- Recreational dried cannabis sales reach 4,368 kg Oct. 17-31.
- Adult-use pot spending surpasses medical in October – AltaCorp.
- Federal licensees held bulk of oil inventories by Oct. 31 – gov’t.
Recreational cannabis flower sales in the last two weeks of October accounted for 63 per cent of the month’s total sales in Canada, by far surpassing that of medical marijuana, Health Canada data show, though the national supply crunch and relatively small number of storefronts were expected to hinder near-term growth.
Medical cannabis dominated oil sales, however, accounting for 75 per cent of the volume sold in October, data showed.
Recreational cannabis became legal on Oct. 17, and 4,386 kilograms of dried pot were sold in the last half of the month, whereas 2,539 kg of medical marijuana flower were sold in the entire month of October. For oils, however, 5,295 litres of medical product sold in the full month while just 1,732 litres sold in two weeks on the adult-use market.
“Using assumptions of a retail price of $10 per gram for dried bud, and $15 per gram equivalent for oil, and an oil conversion ratio, we estimate that total cannabis spending for October 2018 was approximately $85.6-million for the month, comprised of $37.7-million and $47.9-million for medical and recreational channels respectively,” said AltaCorp Research in a note.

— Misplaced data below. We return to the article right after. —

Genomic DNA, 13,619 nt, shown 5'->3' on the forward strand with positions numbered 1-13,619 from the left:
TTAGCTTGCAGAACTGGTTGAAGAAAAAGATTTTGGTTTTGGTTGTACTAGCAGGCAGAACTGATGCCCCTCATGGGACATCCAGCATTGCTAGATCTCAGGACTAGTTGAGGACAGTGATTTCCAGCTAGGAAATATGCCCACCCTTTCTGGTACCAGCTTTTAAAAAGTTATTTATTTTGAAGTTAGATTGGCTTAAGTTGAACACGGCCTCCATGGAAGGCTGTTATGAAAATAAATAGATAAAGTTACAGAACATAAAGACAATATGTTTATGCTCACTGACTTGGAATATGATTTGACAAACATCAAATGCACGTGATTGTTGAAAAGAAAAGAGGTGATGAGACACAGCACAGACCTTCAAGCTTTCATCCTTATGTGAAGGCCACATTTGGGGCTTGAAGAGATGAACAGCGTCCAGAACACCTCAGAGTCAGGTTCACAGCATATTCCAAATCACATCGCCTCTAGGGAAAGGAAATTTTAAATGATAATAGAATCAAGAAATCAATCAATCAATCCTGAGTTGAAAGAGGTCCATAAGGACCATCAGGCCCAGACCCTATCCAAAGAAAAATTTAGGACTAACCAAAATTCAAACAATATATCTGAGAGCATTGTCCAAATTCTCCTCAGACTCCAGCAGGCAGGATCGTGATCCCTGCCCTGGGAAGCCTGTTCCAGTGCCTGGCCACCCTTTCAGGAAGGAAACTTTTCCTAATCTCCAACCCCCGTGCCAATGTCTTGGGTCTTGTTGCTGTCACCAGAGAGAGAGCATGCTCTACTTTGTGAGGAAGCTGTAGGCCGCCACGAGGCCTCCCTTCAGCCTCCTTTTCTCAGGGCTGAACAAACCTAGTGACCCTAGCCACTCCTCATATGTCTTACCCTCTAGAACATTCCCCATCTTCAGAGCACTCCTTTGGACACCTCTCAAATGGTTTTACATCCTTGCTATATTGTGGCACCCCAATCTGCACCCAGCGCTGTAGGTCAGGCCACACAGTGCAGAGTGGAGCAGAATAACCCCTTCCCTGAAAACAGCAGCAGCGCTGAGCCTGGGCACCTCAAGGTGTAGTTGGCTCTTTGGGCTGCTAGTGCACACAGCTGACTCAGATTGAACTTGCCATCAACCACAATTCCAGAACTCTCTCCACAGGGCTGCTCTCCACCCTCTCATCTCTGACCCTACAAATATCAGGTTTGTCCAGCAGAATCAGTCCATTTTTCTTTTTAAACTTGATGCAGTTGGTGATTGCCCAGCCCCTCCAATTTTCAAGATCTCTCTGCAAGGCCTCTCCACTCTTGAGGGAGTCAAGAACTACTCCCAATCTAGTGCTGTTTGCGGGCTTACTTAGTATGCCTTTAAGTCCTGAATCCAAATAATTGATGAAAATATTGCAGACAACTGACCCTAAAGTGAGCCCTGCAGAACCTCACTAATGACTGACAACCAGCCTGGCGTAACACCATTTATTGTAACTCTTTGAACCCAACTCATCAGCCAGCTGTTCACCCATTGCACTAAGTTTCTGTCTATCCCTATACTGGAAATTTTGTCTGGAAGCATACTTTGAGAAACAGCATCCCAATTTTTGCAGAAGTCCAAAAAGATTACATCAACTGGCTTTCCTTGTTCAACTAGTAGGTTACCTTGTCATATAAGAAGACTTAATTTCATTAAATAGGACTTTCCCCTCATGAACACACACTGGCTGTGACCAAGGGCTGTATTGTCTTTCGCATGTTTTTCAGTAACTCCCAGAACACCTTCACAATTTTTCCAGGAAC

This places average recreational cannabis spending at roughly $3.2-million per day for the first 15 days of legalization, with total daily spending reaching an average $4.4-million. This is down sharply from the $11.1-million per day estimated for the fourth quarter of 2018 by Statistics Canada in September, Altacorp said.
“While the measurement period is far too short to … make any meaningful projections from, it does seem evident that initial sales have been dampened by supply shortages and lack of retail storefronts, both of which are not sufficient to keep pace with Canadians' demand for legal cannabis,” Altacorp said.
“Despite the clear strength of demand, until these supply side issues begin to resolve, we expect that legal sales may be lower than some had initially forecast.”
Additionally, Health Canada data show Oct. 31 dried flower inventories held by federal LPs, and provincial distributors and retailers reached 14,658 kg, with 82,443 kg of “unfinished” supplies. For oil, they had a total finished inventory of 29,044 litres, with the bulk still in the hands of federal licence holders, and unfinished volumes at 11,539 litres.